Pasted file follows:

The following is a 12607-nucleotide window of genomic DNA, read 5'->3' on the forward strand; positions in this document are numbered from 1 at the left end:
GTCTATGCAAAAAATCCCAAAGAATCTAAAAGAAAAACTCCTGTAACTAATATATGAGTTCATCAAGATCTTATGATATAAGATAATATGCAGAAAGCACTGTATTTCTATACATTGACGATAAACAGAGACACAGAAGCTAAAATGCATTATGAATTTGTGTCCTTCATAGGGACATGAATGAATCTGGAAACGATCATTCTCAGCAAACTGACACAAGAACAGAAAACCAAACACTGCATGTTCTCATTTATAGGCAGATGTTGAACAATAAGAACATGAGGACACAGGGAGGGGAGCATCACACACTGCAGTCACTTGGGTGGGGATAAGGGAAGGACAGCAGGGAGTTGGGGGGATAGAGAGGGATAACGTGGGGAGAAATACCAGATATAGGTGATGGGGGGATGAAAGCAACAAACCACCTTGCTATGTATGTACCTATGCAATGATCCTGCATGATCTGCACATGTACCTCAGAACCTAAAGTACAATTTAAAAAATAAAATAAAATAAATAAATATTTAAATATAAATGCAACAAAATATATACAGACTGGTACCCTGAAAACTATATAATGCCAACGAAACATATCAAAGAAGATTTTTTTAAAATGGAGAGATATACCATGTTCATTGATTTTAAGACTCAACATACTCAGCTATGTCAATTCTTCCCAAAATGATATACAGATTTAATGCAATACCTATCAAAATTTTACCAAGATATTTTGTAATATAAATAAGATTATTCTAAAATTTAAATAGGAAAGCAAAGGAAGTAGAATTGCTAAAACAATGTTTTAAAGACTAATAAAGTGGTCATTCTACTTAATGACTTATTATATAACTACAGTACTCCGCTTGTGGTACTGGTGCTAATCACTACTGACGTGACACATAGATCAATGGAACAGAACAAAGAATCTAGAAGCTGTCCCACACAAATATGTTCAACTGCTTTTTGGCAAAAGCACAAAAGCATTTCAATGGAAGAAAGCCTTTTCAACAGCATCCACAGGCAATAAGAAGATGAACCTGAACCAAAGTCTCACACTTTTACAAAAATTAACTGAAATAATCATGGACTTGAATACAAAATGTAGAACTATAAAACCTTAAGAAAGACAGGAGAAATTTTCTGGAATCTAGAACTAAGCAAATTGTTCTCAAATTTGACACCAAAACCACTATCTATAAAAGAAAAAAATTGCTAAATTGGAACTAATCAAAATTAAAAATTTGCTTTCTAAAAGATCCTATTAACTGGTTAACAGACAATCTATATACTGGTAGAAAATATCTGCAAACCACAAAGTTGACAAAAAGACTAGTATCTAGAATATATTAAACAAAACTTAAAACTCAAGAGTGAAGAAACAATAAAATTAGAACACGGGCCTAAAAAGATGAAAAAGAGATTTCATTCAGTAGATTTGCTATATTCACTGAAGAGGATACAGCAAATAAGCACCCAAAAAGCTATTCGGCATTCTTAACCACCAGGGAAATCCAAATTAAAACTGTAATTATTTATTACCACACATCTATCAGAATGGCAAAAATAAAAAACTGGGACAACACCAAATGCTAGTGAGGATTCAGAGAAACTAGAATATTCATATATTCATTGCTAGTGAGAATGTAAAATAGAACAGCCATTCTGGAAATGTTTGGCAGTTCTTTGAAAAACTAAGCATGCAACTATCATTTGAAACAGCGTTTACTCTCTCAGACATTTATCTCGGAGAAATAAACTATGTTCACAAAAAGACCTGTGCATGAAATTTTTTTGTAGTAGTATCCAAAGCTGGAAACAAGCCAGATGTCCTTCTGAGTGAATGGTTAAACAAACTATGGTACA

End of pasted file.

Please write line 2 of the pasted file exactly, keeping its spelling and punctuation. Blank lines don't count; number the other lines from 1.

GTCTATGCAAAAAATCCCAAAGAATCTAAAAGAAAAACTCCTGTAACTAATATATGAGTTCATCAAGATCTTATGATATAAGATAATATGCAGAAAGCACTGTATTTCTATACATTGACGATAAACAGAGACACAGAAGCTAAAATGCATTATGAATTTGTGTCCTTCATAGGGACATGAATGAATCTGGAAACGATCATTCTCAGCAAACTGACACAAGAACAGAAAACCAAACACTGCATGTTCTCATTTATAGGCAGATGTTGAACAATAAGAACATGAGGACACAGGGAGGGGAGCATCACACACTGCAGTCACTTGGGTGGGGATAAGGGAAGGACAGCAGGGAGTTGGGGGGATAGAGAGGGATAACGTGGGGAGAAATACCAGATATAGGTGATGGGGGGATGAAAGCAACAAACCACCTTGCTATGTATGTACCTATGCAATGATCCTGCATGATCTGCACATGTACCTCAGAACCTAAAGTACAATTTAAAAAATAAAATAAAATAAATAAATATTTAAATATAAATGCAACAAAATATATACAGACTGGTACCCTGAAAACTATATAATGCCAACGAAACATATCAAAGAAGATTTTTTTAAAATGGAGAGATATACCATGTTCATTGATTTTAAGACTCAACATACTCAGCTATGTCAATTCTTCCCAAAATGATATACAGATTTAATGCAATACCTATCAAAATTTTACCAAGATATTTTGTAATATAAATAAGATTATTCTAAAATTTAAATAGGAAAGCAAAGGAAGTAGAATTGCTAAAACAATGTTTTAAAGACTAATAAAGTGGTCATTCTACTTAATGACTTATTATATAACTACAGTACTCCGCTTGTGGTACTGGTGCTAATCACTACTGACGTGACACATAGATCAATGGAACAGAACAAAGAATCTAGAAGCTGTCCCACACAAATATGTTCAACTGCTTTTTGGCAAAAGCACAAAAGCATTTCAATGGAAGAAAGCCTTTTCAACAGCATCCACAGGCAATAAGAAGATGAACCTGAACCAAAGTCTCACACTTTTACAAAAATTAACTGAAATAATCATGGACTTGAATACAAAATGTAGAACTATAAAACCTTAAGAAAGACAGGAGAAATTTTCTGGAATCTAGAACTAAGCAAATTGTTCTCAAATTTGACACCAAAACCACTATCTATAAAAGAAAAAAATTGCTAAATTGGAACTAATCAAAATTAAAAATTTGCTTTCTAAAAGATCCTATTAACTGGTTAACAGACAATCTATATACTGGTAGAAAATATCTGCAAACCACAAAGTTGACAAAAAGACTAGTATCTAGAATATATTAAACAAAACTTAAAACTCAAGAGTGAAGAAACAATAAAATTAGAACACGGGCCTAAAAAGATGAAAAAGAGATTTCATTCAGTAGATTTGCTATATTCACTGAAGAGGATACAGCAAATAAGCACCCAAAAAGCTATTCGGCATTCTTAACCACCAGGGAAATCCAAATTAAAACTGTAATTATTTATTACCACACATCTATCAGAATGGCAAAAATAAAAAACTGGGACAACACCAAATGCTAGTGAGGATTCAGAGAAACTAGAATATTCATATATTCATTGCTAGTGAGAATGTAAAATAGAACAGCCATTCTGGAAATGTTTGGCAGTTCTTTGAAAAACTAAGCATGCAACTATCATTTGAAACAGCGTTTACTCTCTCAGACATTTATCTCGGAGAAATAAACTATGTTCACAAAAAGACCTGTGCATGAAATTTTTTTGTAGTAGTATCCAAAGCTGGAAACAAGCCAGATGTCCTTCTGAGTGAATGGTTAAACAAACTATGGTACA